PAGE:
Benjamin Grosser, a software developer from Illinois, has developed something he has called Scaremail – a browser extension he claims will foil, or at least damage, the NSA’s surveillance attempts. By now we all know that the NSA actively monitors all emails and online chats in the USA and across the world, trying to filter out key buzzwords like “Al-Qaeda”, “hostage”, “bomb” and so on. Scaremail is browser extension that plays on this list of “selector” terms used by the NSA in its Xkeyscore monitoring program. Scaremail works with Gmail to insert selector terms randomly into emails and chat messages, which get sent to yourself.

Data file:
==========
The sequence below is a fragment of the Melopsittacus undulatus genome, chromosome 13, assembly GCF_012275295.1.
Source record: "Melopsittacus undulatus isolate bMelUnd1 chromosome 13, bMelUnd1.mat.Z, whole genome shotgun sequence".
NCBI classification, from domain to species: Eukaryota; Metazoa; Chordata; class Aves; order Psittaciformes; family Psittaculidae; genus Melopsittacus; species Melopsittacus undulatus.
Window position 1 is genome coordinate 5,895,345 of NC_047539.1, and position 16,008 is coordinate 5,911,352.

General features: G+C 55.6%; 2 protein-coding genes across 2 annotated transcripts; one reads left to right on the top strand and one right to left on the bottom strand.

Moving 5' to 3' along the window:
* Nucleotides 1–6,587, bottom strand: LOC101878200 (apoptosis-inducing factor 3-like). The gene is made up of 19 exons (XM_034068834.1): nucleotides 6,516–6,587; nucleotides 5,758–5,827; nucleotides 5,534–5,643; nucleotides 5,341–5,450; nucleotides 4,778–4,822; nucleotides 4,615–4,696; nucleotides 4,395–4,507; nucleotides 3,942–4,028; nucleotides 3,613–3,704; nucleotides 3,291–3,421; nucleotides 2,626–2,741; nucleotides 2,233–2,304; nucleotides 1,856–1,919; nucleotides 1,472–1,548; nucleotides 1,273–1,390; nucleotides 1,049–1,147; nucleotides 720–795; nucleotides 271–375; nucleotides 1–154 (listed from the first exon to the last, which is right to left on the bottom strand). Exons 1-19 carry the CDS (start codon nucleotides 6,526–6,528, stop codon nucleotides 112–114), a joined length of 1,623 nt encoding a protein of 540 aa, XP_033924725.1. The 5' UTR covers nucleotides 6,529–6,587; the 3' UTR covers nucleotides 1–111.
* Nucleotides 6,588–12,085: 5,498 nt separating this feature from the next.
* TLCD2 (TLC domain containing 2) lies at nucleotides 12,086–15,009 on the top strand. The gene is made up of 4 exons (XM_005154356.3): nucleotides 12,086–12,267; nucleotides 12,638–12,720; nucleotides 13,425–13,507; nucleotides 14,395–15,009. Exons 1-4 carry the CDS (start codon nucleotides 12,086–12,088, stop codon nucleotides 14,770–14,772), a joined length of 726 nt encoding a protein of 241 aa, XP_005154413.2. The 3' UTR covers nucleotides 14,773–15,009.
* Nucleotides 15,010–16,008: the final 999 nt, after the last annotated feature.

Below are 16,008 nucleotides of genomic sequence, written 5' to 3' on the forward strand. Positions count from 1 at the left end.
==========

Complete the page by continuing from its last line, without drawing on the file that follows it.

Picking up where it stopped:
Grosser claims to have used leaked documents to compile a full list of selector terms used by the NSA and integrate this into his Scaremail program. An example of one of the sentences he developed includes:
“Captain Beatty failed on his Al-Shabaab, hacking relentlessly about the fact to phish this far, and strand her group on the wall-to-wall in calling suspicious packages”
The result is that each randomly generated sentences includes so many selector terms it will automatically notify the NSA’s filters several times and draw their attention towards it. Scaremail took him around 3 weeks to build and he hopes if enough people use it will totally overload the NSA’s surveillance system that is based on the monitoring of key selector words.
Benjamin Grosser explains that the “ability to use whatever words we want is one of our most basic freedoms, yet the NSA’s growing surveillance of electronic speech threatens our first amendment rights… ScareMail reveals one of the primary flaws of the NSA’s surveillance efforts: words do not equal intent.”
See more details on his Scaremail project here.
Image courtesy of Benjamin Grosser